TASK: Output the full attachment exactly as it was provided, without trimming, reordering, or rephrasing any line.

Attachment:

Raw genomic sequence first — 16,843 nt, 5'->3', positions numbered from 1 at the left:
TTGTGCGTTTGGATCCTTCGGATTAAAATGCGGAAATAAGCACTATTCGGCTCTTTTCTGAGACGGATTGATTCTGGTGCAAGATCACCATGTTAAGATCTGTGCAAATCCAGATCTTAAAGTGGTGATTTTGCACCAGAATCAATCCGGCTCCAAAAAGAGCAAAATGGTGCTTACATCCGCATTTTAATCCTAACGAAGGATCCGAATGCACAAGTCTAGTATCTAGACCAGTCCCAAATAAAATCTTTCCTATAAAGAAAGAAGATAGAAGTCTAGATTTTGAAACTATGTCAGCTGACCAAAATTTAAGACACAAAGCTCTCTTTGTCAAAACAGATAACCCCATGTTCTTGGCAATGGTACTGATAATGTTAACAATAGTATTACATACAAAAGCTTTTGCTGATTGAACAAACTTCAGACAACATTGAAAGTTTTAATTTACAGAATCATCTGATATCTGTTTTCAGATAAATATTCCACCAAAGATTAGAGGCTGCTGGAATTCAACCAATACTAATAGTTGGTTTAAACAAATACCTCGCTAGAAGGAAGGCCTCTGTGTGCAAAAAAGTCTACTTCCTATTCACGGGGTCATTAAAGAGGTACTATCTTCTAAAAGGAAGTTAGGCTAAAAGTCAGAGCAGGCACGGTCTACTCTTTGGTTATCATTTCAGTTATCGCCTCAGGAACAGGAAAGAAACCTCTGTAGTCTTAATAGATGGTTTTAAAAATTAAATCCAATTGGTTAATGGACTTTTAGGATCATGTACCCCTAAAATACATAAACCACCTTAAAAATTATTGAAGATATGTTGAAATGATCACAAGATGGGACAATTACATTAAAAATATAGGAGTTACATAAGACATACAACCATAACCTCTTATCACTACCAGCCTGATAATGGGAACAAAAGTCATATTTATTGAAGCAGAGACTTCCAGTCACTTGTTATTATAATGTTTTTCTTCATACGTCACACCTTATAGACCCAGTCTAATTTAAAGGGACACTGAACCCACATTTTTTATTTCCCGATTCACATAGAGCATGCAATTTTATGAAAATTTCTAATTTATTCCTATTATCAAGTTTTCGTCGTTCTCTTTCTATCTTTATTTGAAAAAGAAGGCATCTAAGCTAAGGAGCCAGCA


Raw genomic sequence first — 16,843 nt, 5'->3', positions numbered from 1 at the left:
TTGTGCGTTTGGATCCTTCGGATTAAAATGCGGAAATAAGCACTATTCGGCTCTTTTCTGAGACGGATTGATTCTGGTGCAAGATCACCATGTTAAGATCTGTGCAAATCCAGATCTTAAAGTGGTGATTTTGCACCAGAATCAATCCGGCTCCAAAAAGAGCAAAATGGTGCTTACATCCGCATTTTAATCCTAACGAAGGATCCGAATGCACAAGTCTAGTATCTAGACCAGTCCCAAATAAAATCTTTCCTATAAAGAAAGAAGATAGAAGTCTAGATTTTGAAACTATGTCAGCTGACCAAAATTTAAGACACAAAGCTCTCTTTGTCAAAACAGATAACCCCATGTTCTTGGCAATGGTACTGATAATGTTAACAATAGTATTACATACAAAAGCTTTTGCTGATTGAACAAACTTCAGACAACATTGAAAGTTTTAATTTACAGAATCATCTGATATCTGTTTTCAGATAAATATTCCACCAAAGATTAGAGGCTGCTGGAATTCAACCAATACTAATAGTTGGTTTAAACAAATACCTCGCTAGAAGGAAGGCCTCTGTGTGCAAAAAAGTCTACTTCCTATTCACGGGGTCATTAAAGAGGTACTATCTTCTAAAAGGAAGTTAGGCTAAAAGTCAGAGCAGGCACGGTCTACTCTTTGGTTATCATTTCAGTTATCGCCTCAGGAACAGGAAAGAAACCTCTGTAGTCTTAATAGATGGTTTTAAAAATTAAATCCAATTGGTTAATGGACTTTTAGGATCATGTACCCCTAAAATACATAAACCACCTTAAAAATTATTGAAGATATGTTGAAATGATCACAAGATGGGACAATTACATTAAAAATATAGGAGTTACATAAGACATACAACCATAACCTCTTATCACTACCAGCCTGATAATGGGAACAAAAGTCATATTTATTGAAGCAGAGACTTCCAGTCACTTGTTATTATAATGTTTTTCTTCATACGTCACACCTTATAGACCCAGTCTAATTTAAAGGGACACTGAACCCACATTTTTTATTTCCCGATTCACATAGAGCATGCAATTTTATGAAAATTTCTAATTTATTCCTATTATCAAGTTTTCGTCGTTCTCTTTCTATCTTTATTTGAAAAAGAAGGCATCTAAGCTAAGGAGCCAGCA